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Issue Date:  February 27, 2004

Bishop Howard J. Hubbard
-- CNS/The Evangelist
Albany bishop denies sex allegations

Appoints independent investigator, pledges full cooperation


The Albany, N.Y., diocese announced Feb. 17 it had hired a former U.S. attorney and criminal lawyer to investigate charges of sexual misconduct against Bishop Howard J. Hubbard. Hubbard, 65, has strenuously denied allegations that he had a homosexual affair with a man who later killed himself, and that he had sexual encounters with a teenage street hustler.

The allegations of events that were supposed to have happened in the 1970s surfaced in early February at news conferences called by attorney John Aretakis, who has repeatedly sued the diocese over clerical sex abuse cases.

Complicating the situation is the Feb. 15 death of an Albany priest, Fr. John Minkler, who had been linked by news reports to a nine-year-old letter that denounced the bishop, accusing him of homosexual affairs, tolerating gay activity in the priesthood and departing from church teachings.

The Albany County coroner has said the autopsy on Minkler’s body was inconclusive, and more tests are needed to determine exactly how he died. Media accounts have speculated that Minkler, 57, committed suicide. Minkler was a chaplain in a Veterans Administration hospital.

Hubbard met with Minkler two days before the priest was found dead. Diocesan officials told NCR that Minkler came to them to deny having written the letter.

However, Stephen Brady, the director of Roman Catholic Faithful, an Illinois-based group that investigates clergy corruption allegations, and Paul Likoudis, editor of The Wanderer, a conservative Catholic weekly published in Minnesota, have told Albany media that Minkler has been a source of information about problems in the Albany diocese for years.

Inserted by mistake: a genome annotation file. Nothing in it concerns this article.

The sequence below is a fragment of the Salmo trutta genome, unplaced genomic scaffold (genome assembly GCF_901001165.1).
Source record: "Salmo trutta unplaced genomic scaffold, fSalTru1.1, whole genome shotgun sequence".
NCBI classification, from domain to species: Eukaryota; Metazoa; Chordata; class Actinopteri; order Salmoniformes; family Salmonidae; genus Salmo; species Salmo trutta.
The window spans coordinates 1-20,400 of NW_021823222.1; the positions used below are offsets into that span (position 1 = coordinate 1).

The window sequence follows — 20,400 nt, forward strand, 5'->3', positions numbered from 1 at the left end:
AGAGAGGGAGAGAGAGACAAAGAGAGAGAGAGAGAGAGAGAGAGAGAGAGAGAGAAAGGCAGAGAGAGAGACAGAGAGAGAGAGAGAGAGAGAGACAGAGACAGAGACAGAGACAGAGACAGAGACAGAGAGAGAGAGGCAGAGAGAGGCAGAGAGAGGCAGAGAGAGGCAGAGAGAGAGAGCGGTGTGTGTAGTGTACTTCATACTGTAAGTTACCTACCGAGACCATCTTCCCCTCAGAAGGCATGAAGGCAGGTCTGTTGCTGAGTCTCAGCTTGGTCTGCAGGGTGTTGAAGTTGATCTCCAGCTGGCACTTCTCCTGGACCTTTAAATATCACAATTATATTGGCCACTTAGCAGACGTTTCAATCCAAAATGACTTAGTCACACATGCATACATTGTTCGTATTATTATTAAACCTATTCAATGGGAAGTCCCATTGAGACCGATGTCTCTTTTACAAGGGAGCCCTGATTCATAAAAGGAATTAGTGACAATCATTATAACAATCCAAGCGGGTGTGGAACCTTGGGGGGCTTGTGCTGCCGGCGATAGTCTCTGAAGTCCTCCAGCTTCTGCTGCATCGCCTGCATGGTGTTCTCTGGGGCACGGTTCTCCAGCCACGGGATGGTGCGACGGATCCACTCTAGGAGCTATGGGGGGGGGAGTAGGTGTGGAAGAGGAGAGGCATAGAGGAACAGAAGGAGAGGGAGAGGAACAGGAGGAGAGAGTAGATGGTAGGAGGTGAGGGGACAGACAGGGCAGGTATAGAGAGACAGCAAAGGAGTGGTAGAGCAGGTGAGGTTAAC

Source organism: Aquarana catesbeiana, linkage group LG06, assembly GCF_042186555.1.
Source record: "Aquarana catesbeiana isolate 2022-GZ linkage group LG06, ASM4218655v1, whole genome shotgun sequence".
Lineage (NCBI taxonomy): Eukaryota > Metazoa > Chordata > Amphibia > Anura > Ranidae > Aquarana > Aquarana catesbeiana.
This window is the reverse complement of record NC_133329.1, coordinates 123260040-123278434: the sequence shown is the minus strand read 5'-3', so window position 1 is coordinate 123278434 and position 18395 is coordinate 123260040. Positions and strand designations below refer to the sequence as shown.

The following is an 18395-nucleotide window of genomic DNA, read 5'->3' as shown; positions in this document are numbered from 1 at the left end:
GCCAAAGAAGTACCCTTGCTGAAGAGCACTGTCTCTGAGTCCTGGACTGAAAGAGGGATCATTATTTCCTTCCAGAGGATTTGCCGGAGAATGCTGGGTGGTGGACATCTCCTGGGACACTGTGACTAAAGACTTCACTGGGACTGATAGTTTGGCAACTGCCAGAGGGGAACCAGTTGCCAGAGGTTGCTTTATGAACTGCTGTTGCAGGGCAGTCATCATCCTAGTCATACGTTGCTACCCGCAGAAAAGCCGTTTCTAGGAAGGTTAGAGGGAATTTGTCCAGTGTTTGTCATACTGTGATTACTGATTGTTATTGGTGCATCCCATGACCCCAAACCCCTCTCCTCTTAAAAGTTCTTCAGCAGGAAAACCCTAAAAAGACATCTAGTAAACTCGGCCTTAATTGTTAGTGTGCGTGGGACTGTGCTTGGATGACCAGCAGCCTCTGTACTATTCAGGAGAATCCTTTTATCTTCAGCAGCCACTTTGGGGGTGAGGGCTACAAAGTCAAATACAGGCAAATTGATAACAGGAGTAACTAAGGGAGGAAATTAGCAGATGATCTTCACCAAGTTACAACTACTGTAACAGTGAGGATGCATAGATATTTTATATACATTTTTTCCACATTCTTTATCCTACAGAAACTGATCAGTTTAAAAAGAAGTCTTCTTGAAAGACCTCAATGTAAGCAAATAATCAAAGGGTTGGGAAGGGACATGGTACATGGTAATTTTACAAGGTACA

Likoudis told WXXA-TV Fox News 23 in Albany that Minkler told him he was called into the diocesan offices and asked to sign an affidavit that he never wrote to Cardinal John O’Connor, then archbishop of New York, citing improprieties by Hubbard.

“What he said to me was ‘Hubbard forced me to lie,’ and he felt very bad about that,” the television station quoted Likoudis as saying.

Kenneth Goldfarb, the Albany diocese’s spokesperson, told NCR that Minkler had volunteered to come to the chancery and sign the affidavit denying he was the author of the letter. Saying that he finds himself in “the most surreal situation imaginable,” Hubbard has pledged to “leave no stone unturned to prove my innocence.”

“If there were one scintilla of truth to these charges, I wouldn’t put the people of the diocese, my brother priests or my family through the pain and anguish this situation has created,” the bishop said in a Feb. 9 interview with The Evangelist, the diocesan newspaper.

Hubbard had asked county prosecutors to investigate the allegations, but on Feb. 11 Albany County District Attorney Paul Clyne declined to investigate citing insufficient evidence. Shortly after the diocese announced that it had hired Mary Jo White, a partner in New York City law firm Debevoise & Plimpton, to investigate the charges. White, a former U.S. attorney who led investigations of the terrorist attacks on the World Trade Center and the Pentagon in 2001 and aided in the prosecution of John Gotti and other organized crime figures, chairs Debevoise & Plimpton’s 222-lawyer litigation department.

Hubbard was named bishop of Albany in 1977 at 38.

Information from Catholic News Service was used in this report.

National Catholic Reporter, February 27, 2004

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